Pep Guardiola has been linked with succeeding Massimiliano Allegri at Juventus, but he sounds more than happy to stay at Manchester City for another two years.
Guardiola, who is contracted to the Citizens until the end of the 2020-21 campaign, waxed lyrical about working at City during an interview with the club's official website (h/t Michael Kelleher of Sky Sports): "It's the perfect place to work. I don't know at other clubs in England but I especially feel it here. That's why I am happy to reward their confidence with my players for the next two seasons."
The feeling he needs to pay back City and the club's fans comes from the support Guardiola received during his first season in Manchester: "I didn't win a title in the first year and people still supported us. I will never forget that."
Guardiola was referring to finishing third in the Premier League during the 2016/17 campaign. That season the Citizens were also beaten in the FA Cup semi-final by Arsenal and exited the UEFA Champions League in the last 16 thanks to AS Monaco.
Things have been dramatically better since, though. Guardiola and his team captured the league title with a record 100 points in 2018, before winning a historic domestic treble this season:
Achievements on this scale naturally make Guardiola the most sought-after manager in world football. Juventus were quickly linked, particularly after Allegri stepped down despite winning five Serie A titles and four Coppa Italia trophies in Turin.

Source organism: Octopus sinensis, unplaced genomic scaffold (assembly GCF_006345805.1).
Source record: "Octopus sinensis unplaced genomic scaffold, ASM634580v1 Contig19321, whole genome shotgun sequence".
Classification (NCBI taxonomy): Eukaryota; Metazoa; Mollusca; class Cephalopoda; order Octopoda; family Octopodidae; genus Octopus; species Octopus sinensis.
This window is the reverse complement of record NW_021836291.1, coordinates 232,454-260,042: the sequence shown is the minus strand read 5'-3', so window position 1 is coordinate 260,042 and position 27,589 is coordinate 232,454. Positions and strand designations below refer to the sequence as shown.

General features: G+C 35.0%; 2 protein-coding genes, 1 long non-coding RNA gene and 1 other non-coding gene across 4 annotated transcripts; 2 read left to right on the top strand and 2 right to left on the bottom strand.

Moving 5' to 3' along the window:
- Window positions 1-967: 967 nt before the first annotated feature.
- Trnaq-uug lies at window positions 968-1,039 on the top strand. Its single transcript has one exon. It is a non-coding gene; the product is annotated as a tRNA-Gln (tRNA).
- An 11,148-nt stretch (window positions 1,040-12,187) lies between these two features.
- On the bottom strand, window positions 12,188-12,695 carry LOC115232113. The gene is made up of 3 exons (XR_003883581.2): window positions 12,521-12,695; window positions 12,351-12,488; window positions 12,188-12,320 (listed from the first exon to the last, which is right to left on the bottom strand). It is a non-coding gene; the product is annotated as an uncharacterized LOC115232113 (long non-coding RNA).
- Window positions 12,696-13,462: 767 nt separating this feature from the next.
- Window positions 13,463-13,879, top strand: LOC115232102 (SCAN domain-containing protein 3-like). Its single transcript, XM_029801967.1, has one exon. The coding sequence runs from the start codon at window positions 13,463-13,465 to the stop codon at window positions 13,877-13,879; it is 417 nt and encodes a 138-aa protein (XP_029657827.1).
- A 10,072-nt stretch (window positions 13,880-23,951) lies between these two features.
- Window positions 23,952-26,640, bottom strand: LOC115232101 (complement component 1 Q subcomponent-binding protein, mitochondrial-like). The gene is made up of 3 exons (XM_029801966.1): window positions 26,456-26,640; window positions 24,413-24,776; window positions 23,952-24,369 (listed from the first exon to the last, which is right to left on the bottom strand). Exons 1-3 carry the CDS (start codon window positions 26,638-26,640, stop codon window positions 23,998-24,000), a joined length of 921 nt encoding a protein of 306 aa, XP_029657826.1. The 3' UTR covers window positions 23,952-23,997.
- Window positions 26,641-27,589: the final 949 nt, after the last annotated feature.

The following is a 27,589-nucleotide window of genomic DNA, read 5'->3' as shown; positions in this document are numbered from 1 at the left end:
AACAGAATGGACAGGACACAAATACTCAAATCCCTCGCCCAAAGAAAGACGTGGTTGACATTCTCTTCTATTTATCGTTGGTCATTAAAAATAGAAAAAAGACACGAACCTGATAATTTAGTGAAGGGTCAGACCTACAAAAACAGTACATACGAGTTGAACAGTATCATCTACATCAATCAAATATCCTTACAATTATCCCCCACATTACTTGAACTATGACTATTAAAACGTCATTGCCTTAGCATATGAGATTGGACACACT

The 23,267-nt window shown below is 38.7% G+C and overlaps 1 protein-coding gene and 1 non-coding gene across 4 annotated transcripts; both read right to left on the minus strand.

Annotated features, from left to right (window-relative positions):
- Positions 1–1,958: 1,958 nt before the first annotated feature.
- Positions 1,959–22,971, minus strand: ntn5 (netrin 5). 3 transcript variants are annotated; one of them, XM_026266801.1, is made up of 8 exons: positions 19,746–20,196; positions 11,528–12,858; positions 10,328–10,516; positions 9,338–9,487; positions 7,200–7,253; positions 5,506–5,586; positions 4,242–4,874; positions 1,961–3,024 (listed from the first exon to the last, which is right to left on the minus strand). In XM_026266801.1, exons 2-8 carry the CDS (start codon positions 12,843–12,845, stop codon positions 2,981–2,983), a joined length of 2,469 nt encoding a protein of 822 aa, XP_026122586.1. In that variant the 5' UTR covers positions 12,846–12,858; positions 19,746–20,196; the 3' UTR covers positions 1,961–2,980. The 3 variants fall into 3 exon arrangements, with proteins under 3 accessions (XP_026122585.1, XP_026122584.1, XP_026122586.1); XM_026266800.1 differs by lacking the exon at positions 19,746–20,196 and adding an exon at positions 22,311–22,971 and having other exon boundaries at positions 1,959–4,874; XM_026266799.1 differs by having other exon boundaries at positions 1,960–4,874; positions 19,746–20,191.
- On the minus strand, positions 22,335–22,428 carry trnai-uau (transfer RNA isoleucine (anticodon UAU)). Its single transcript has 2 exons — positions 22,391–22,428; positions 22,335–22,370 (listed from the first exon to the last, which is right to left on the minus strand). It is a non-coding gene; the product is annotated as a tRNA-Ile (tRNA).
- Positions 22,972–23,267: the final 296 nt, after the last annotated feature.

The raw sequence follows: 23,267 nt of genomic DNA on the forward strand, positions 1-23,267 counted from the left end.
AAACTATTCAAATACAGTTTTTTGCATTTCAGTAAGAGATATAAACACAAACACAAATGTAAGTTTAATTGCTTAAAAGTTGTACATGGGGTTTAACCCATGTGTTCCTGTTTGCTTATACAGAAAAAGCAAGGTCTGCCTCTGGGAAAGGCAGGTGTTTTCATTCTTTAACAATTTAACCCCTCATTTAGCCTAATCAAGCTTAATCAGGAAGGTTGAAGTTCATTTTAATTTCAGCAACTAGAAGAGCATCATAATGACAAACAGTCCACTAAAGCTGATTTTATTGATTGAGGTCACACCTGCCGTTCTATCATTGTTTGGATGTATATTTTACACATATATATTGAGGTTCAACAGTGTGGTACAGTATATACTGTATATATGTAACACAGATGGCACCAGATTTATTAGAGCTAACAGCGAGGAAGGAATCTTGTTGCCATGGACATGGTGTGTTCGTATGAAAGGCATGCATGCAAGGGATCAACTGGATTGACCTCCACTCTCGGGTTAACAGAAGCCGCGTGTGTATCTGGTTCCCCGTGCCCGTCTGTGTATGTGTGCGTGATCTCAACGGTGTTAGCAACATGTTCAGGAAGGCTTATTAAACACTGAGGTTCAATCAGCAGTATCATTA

Yet the Bianconeri quickly played down talk of Guardiola arriving at the Allianz Stadium this summer:
Even so, links between Guardiola and Juve have persisted. Former centre-back Andrea Barzagli recently told La Gazzetta dello Sport (h/t Goal's Sacha Pisani) "it's nice to dream" when discussing the idea of Guardiola taking over at his old club.
Barzagli also said nothing has been finalised in regards to Chelsea manager Maurizio Sarri getting the job instead. However, the 60-year-old is expected to sign a three-year deal with Juve after the Blues sanctioned his exit from Stamford Bridge, according to Fabrizio Romano of the Guardian.
City fans will hope Sarri is quickly appointed as Allegri's replacement, leaving Guardiola to continue his superb work at the Etihad Stadium. As good as he's been, the 48-year-old still has unfinished business in the blue half of Manchester.
Notably, a Champions League trophy continues to elude City on Guardiola's watch. The 2016-17 round-of-16 defeat to Monaco was followed by quarter-final losses to domestic rivals Liverpool and Tottenham Hotspur in 2017-18 and 2018-19, respectively.
Despite his struggles, Guardiola believes bringing Europe's top prize to City is inevitable: "If it doesn't happen next season, it will be the next season, and if it doesn't happen next season it will be the next season."
Landing the trophy City crave may be more difficult than he thinks. The club is being investigated amid allegations of the club flouting financial fair play rules, which were brought to light by German publication Der Spiegel in 2018.
A ban from the Champions League is a potential punishment, prompting City to ask the Court of Arbitration of Sport to dismiss UEFA's investigation and case, per Associated Press reporter Rob Harris.
At the moment, Guardiola sounds both confident and content he can fulfil all of his ambitions during two more years in charge at City.